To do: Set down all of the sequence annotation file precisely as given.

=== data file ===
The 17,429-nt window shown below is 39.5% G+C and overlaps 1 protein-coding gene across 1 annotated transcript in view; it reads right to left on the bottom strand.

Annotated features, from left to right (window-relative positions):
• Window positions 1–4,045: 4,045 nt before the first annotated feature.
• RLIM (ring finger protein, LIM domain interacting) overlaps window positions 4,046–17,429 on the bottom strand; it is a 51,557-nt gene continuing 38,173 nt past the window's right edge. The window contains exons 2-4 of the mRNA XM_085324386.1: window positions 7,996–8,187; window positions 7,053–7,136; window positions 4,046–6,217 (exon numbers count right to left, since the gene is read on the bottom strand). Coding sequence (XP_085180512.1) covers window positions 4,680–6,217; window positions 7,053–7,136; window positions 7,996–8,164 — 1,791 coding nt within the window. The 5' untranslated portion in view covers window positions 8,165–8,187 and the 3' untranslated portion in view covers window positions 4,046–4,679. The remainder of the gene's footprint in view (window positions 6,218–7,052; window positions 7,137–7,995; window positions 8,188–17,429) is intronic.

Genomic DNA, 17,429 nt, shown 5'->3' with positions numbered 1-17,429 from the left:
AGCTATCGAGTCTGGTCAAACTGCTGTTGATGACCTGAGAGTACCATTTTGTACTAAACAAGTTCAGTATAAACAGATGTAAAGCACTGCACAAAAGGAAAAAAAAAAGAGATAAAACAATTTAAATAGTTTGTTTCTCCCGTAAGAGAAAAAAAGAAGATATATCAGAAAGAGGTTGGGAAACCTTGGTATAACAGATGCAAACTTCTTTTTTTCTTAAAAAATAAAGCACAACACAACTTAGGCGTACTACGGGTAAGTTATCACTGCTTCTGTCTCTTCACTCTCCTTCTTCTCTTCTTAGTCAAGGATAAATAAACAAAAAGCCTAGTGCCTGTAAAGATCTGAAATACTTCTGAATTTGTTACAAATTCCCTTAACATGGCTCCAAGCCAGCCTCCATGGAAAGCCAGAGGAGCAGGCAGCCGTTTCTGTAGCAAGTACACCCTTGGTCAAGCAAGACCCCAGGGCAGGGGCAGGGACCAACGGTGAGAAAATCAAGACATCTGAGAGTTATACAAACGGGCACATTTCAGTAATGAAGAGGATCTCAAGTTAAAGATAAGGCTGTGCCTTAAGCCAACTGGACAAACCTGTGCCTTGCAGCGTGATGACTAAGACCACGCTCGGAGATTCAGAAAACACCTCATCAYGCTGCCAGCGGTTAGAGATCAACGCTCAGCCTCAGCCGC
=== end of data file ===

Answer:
The 17,429-nt window shown below is 39.5% G+C and overlaps 1 protein-coding gene across 1 annotated transcript in view; it reads right to left on the bottom strand.

Annotated features, from left to right (window-relative positions):
• Window positions 1–4,045: 4,045 nt before the first annotated feature.
• RLIM (ring finger protein, LIM domain interacting) overlaps window positions 4,046–17,429 on the bottom strand; it is a 51,557-nt gene continuing 38,173 nt past the window's right edge. The window contains exons 2-4 of the mRNA XM_085324386.1: window positions 7,996–8,187; window positions 7,053–7,136; window positions 4,046–6,217 (exon numbers count right to left, since the gene is read on the bottom strand). Coding sequence (XP_085180512.1) covers window positions 4,680–6,217; window positions 7,053–7,136; window positions 7,996–8,164 — 1,791 coding nt within the window. The 5' untranslated portion in view covers window positions 8,165–8,187 and the 3' untranslated portion in view covers window positions 4,046–4,679. The remainder of the gene's footprint in view (window positions 6,218–7,052; window positions 7,137–7,995; window positions 8,188–17,429) is intronic.

Genomic DNA, 17,429 nt, shown 5'->3' with positions numbered 1-17,429 from the left:
AGCTATCGAGTCTGGTCAAACTGCTGTTGATGACCTGAGAGTACCATTTTGTACTAAACAAGTTCAGTATAAACAGATGTAAAGCACTGCACAAAAGGAAAAAAAAAAGAGATAAAACAATTTAAATAGTTTGTTTCTCCCGTAAGAGAAAAAAAGAAGATATATCAGAAAGAGGTTGGGAAACCTTGGTATAACAGATGCAAACTTCTTTTTTTCTTAAAAAATAAAGCACAACACAACTTAGGCGTACTACGGGTAAGTTATCACTGCTTCTGTCTCTTCACTCTCCTTCTTCTCTTCTTAGTCAAGGATAAATAAACAAAAAGCCTAGTGCCTGTAAAGATCTGAAATACTTCTGAATTTGTTACAAATTCCCTTAACATGGCTCCAAGCCAGCCTCCATGGAAAGCCAGAGGAGCAGGCAGCCGTTTCTGTAGCAAGTACACCCTTGGTCAAGCAAGACCCCAGGGCAGGGGCAGGGACCAACGGTGAGAAAATCAAGACATCTGAGAGTTATACAAACGGGCACATTTCAGTAATGAAGAGGATCTCAAGTTAAAGATAAGGCTGTGCCTTAAGCCAACTGGACAAACCTGTGCCTTGCAGCGTGATGACTAAGACCACGCTCGGAGATTCAGAAAACACCTCATCAYGCTGCCAGCGGTTAGAGATCAACGCTCAGCCTCAGCCGC